Long-distance relationships are always tough. Even in these days of instant messages, Blackberry addictions and computer conferencing, big things can and often do get lost in translation with your suppliers.
The fact is, the more distant the supplier, the more important the relationship becomes, but in practice, the more distant the supplier, the weaker the relationship.
Since China has become North America's preferred overseas destination for low-cost sourcing, it seems like the perfect strategy, right? The North American company and consumers get what they need at lower costs, and the Chinese manufacturer/distributor gets the business it needs. Everyone is happy, right?
But there are clear signs in the business world that this honeymoon is over. Why? Because the most significant part of Supplier Relationship Management (SRM) -- the actual Relationship -- has either not been fully developed or has been insufficiently nourished in order to thrive. SRM goes to the heart of successful Supply Chain Partnerships, and in China, Guanxi is at the heart of any business, government or personal relationship. More on Supply Chain Partnerships in this article: http://www.tompkinsinc.com/publications/competitive_edge/articles/11-08-supply_chain_partnerships.asp
If you don't understand Guanxi, then you have no business doing business in China. Click here for a great post about the term, "Guanxi for foreigners," in the China Business Blog and Podcast: http://www.technomicasia.com/blog/2005/08/15/many-foreigners-on-their-first-visit-to-china-le/
Loosely translated as "relationship," it really goes way beyond that meaning. With suppliers, Guanxi is a general and deep type of understanding between two entities in which both are aware of the other's needs and always take them into account. It's an ongoing process and often flows on a more personal level than Westerners would consider a typical business relationship.
To source well today, it takes communication on the Guanxi level. It also takes forging a strong supplier relationship while focusing on building a solid global supply chain. Consider these two recent situations, which I learned about first-hand from executives who do major sourcing from China.
The head of global sourcing was nervous. Her company had only one source for a key component that was coming in from China.
Supplier A had done a good job, but from time to time had trouble meeting schedule. The head of global sourcing contacted her agent in China and requested that alternative sources be identified, so as to minimize her risk with Supplier A.
After a long negotiation and qualification process, two alternative suppliers (Suppliers B and C) were identified. Each was given about 25% of the volume. This increased costs but gave the head of global sourcing a sense of security.
When volumes increased, the company hired a China-based consulting firm to do an assessment of the three suppliers. After some digging, the consultant found that A, B and C were all owned by the same firm.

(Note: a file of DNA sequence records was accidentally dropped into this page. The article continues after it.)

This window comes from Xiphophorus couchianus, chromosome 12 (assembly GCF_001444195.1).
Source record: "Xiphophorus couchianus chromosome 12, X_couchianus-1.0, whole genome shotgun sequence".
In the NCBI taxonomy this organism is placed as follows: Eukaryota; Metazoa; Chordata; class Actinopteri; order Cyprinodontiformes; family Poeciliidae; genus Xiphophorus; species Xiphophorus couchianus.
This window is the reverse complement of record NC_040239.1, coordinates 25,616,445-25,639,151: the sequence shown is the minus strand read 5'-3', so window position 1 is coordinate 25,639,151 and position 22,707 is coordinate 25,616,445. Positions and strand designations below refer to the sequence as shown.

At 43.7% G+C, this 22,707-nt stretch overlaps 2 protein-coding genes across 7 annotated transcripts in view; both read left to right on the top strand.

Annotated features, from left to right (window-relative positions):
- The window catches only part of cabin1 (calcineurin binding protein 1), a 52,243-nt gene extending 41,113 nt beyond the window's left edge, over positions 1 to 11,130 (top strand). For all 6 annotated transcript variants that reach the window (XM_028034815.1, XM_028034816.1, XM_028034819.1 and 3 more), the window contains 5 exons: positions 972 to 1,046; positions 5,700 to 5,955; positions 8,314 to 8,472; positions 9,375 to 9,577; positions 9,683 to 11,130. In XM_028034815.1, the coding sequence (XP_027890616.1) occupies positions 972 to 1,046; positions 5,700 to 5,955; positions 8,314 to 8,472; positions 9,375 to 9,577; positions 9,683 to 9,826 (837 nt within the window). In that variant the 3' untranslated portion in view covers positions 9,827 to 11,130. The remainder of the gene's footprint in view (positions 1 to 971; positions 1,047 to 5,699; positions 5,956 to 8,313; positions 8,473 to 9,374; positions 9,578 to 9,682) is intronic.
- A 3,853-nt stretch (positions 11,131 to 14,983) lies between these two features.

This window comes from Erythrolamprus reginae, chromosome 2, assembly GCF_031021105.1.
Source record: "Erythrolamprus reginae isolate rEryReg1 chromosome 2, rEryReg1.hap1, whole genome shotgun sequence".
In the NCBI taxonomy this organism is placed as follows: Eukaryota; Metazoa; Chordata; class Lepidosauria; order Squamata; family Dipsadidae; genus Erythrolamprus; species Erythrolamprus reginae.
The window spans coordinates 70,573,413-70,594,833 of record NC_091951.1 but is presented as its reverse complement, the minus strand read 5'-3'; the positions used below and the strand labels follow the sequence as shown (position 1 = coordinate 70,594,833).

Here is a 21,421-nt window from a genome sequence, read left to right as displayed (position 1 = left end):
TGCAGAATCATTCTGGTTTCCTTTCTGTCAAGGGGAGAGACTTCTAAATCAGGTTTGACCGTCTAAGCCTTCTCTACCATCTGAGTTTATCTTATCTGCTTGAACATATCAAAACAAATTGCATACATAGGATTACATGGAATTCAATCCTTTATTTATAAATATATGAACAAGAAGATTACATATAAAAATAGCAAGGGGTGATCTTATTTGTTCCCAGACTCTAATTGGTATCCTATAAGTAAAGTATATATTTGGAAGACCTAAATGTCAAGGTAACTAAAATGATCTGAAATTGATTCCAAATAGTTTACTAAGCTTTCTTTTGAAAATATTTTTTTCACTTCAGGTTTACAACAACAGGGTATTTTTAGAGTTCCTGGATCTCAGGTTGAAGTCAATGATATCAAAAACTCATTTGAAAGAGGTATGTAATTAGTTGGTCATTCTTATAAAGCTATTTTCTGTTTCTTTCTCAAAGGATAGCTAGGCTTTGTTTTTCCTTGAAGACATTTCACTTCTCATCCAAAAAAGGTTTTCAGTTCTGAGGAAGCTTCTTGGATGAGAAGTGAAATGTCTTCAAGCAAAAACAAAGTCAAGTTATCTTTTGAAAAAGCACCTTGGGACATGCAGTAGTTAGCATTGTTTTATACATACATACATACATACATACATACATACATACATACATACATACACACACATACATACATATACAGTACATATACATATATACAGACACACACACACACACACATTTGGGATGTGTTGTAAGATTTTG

Now, I ask you, how do we expect to source well if we do not have a relationship with the firm with whom we are sourcing?
Out of frustration, a vice president of supply chain for a firm headquartered in North America worked through the entire weekend on a detailed schedule of the exact SKUs and quantities he needed for the next 12 shipments from the company's distributor in China.
Shipments up until then had been way off the mark, but the vice president believed his exact instructions would solve the problem. On Monday morning, he emailed these detailed shipping instructions to his contact in China.
Sixteen weeks later, in came the first of the 12 containers. The VP went to the warehouse as the container was being unloaded and was shocked to see little resemblance between his email instructions and the shipment. The second and third containers were also not to his specifications.
Perplexed and aggravated that all of his work had been for naught, the vice president called the distributor in China. He asked the supplier why his detailed directions were not being followed, and was surprised to learn that the distributor doesn't bother with email, and probably never saw the detailed instructions.
Quality communications are not defined by what you say or write -- but by what the person you are communicating with hears or reads. An effective global supply chain requires quality communications, and the definition of "quality communications" varies from culture to culture.
So what is the solution here? In the North American business arena, SRM is often perceived as the application of SRM software to enhance Supplier Management. But when crossing the ocean, that is not the case, SRM is not about Supplier Management, but the Relationship. Of course, there is SRM technology that is useful for facilitating communication between suppliers and companies, but true SRM with China is a one-to-one process.
SRM in today's global marketplace is simply not about a company lining up all their suppliers and forcing them through the implementation of software. It's about a tailored approach to SRM emphasizing the Relationship and understanding your supplier partner's ways of doing business.
I'd like to hear what you think about global sourcing. What problems have you encountered, and how are you solving them? Are your suppliers in China, and if so, how's the Guanxi?